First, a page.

A Watery Oasis: Wild Horse Pass Hotel and Casino Comes to Life

WildhorseA Watery Oasis: Wild Horse Pass Hotel and Casino Comes to Life

A brown and gray 3,000-pound life-size steel and wood horse leaping out of a pool of cobalt glass greets you as you step into the airy, welcoming foyer-rotunda of the recently opened Wild Horse Pass Hotel and Casino in Chandler, Ariz. In just moments, you’ve left the dry desert landscape behind and entered a cool, soothing, earth-toned and water-themed oasis.

The tranquil environment gives no hint of the tumult, challenges and massive manpower it took to achieve this accomplishment – a 10-story, 242-room hotel with 160,000 square feet of gaming space and 12,000 square feet of meeting space – built for the Gila River Indian Community. Late to the project as the third general contractor hired to construct the hotel/casino, Kitchell’s Native

American division, with only 18 months left on the schedule, had to hit the ground running. And it did so in a big way. Its burn-rate ran up to $10 million a month, and several work periods saw up to 800 workers on site. This build was the epitome of a fast-track project.

Las Vegas Pizzazz

The Las Vegas-style casino, only 15 minutes from Phoenix’s Sky Harbor airport, includes 1,000 slot machines (some housed in a middle-of-the action glass-walled room for non-smokers), 50 multi-game tables, a poker room, a night club and a 1,400-seat theater. Shula’s American Steak House, Ling & Louie’s Asian Bar & Grill, Café 24/7, a food court and several bars provide a wide variety of dining options. A water theme runs throughout, even down to water glass inlaid in the restroom floors. For generations, the Gila River Indian Community has traditionally relied on a network of rivers, streams and canals to support its way of life. This history is reflected in giant poster-sized photos of waterscapes (by Native American photographers), stunning water features, cascading chandeliers evoking falling water, and aqua, teal, azure and indigo tiles and glass panels throughout.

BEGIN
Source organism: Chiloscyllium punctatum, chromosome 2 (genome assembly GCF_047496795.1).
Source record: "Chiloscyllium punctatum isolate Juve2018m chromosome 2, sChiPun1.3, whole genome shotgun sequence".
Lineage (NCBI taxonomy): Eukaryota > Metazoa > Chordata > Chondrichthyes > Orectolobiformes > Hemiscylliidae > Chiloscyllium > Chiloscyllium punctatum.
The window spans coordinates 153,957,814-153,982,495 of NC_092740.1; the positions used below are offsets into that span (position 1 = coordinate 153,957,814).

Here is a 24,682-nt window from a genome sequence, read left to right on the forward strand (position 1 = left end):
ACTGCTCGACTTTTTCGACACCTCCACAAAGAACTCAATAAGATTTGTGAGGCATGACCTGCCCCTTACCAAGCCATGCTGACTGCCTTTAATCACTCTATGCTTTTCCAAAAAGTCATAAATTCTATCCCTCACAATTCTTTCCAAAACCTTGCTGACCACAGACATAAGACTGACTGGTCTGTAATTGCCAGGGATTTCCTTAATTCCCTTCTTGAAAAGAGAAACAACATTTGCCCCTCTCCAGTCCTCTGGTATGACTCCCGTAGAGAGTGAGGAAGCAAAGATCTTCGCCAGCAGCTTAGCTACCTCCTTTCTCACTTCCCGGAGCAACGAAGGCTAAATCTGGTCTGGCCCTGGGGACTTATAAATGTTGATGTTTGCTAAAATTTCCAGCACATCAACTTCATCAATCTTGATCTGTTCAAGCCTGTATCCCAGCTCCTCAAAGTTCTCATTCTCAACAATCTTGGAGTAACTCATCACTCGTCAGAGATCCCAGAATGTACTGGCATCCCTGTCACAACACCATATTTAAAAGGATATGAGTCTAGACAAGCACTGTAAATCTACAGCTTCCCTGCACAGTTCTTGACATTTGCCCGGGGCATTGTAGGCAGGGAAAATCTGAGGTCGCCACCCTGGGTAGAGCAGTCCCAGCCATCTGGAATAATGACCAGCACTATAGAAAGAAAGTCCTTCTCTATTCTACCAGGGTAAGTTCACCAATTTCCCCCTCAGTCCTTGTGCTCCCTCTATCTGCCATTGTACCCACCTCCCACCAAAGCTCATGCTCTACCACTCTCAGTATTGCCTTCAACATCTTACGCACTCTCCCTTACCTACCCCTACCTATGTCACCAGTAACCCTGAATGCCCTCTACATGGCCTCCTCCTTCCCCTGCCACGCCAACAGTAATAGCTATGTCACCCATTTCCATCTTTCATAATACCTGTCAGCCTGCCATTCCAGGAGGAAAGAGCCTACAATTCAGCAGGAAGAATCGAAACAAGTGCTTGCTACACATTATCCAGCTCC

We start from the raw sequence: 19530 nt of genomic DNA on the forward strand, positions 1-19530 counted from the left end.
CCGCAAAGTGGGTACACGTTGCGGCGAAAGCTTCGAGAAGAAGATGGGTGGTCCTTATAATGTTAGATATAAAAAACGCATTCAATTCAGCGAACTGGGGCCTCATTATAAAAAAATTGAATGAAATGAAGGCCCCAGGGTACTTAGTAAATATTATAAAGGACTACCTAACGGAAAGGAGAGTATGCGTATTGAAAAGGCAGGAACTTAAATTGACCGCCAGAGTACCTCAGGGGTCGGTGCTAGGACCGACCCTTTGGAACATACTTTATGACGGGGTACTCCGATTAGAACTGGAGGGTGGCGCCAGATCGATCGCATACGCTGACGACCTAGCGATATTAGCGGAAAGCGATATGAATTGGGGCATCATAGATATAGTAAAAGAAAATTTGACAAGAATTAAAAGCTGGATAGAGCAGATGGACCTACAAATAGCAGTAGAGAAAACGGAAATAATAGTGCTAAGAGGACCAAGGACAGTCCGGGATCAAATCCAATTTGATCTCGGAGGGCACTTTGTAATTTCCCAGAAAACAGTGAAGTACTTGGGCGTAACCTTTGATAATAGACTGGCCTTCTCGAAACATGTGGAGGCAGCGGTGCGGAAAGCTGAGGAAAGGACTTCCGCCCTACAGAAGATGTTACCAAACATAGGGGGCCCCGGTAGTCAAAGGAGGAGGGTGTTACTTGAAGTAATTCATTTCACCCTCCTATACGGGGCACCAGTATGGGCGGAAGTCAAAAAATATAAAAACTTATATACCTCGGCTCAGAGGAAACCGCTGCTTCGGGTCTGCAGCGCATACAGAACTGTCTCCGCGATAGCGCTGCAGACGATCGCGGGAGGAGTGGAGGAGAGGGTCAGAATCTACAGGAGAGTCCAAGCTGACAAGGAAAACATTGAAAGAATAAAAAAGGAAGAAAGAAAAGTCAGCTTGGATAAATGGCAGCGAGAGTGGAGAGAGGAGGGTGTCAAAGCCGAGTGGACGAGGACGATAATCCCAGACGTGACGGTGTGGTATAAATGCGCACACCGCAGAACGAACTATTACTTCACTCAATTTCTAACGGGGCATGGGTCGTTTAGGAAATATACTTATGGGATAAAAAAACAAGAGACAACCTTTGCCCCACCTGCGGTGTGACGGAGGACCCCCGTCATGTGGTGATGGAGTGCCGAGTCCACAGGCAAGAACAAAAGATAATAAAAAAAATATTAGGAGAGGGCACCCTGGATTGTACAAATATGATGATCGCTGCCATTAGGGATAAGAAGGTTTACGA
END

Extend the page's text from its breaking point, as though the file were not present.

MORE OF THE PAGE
Value Engineering Doesn’t Mean “Cheap”

Kitchell drew upon the skills of its Value Engineering team members to keep the project within budget, while not skimping on elegance. Working closely with JCJ Architecture and the Gila River Indian Community, Kitchell came up with alternative materials that did not compromise the project’s luxury. For example, incorporating a spray foam roof instead of a conventional roof saved $60,000. Other changes, including choosing different, yet just as effective and reliable, light fixtures, ceramic tiles and species of wood.

“We had the ability and the knowledge to see the architect’s vision and achieve it at a lesser cost while still maintaining that vision,” said K.C. Dougherty, senior project manager for the Native American Division. “It was never a matter of settling.”

Gentle Relocation of Local Wildlife

The team didn’t compromise either when it came upon a parliament (yes, this is the correct term) of Burrowing Owls, small, long-legged owls found in open landscapes like the desert. Dougherty says they were very concerned about the welfare of this small family of owls, so wildlife experts were brought in to gently relocate them to a new home nearby.

By maintaining focus while expecting the unexpected, Kitchell successfully turned over interim areas, including kitchens, loading docks and other behind-the-scenes areas, to the owners three months before opening. This enabled the Gila River Indian Community to hire and train employees, including chefs and management, prior to the official opening. And once opening day rolled around October 30, 2009, there was much to celebrate: a beautiful new hotel/casino on time and within budget.

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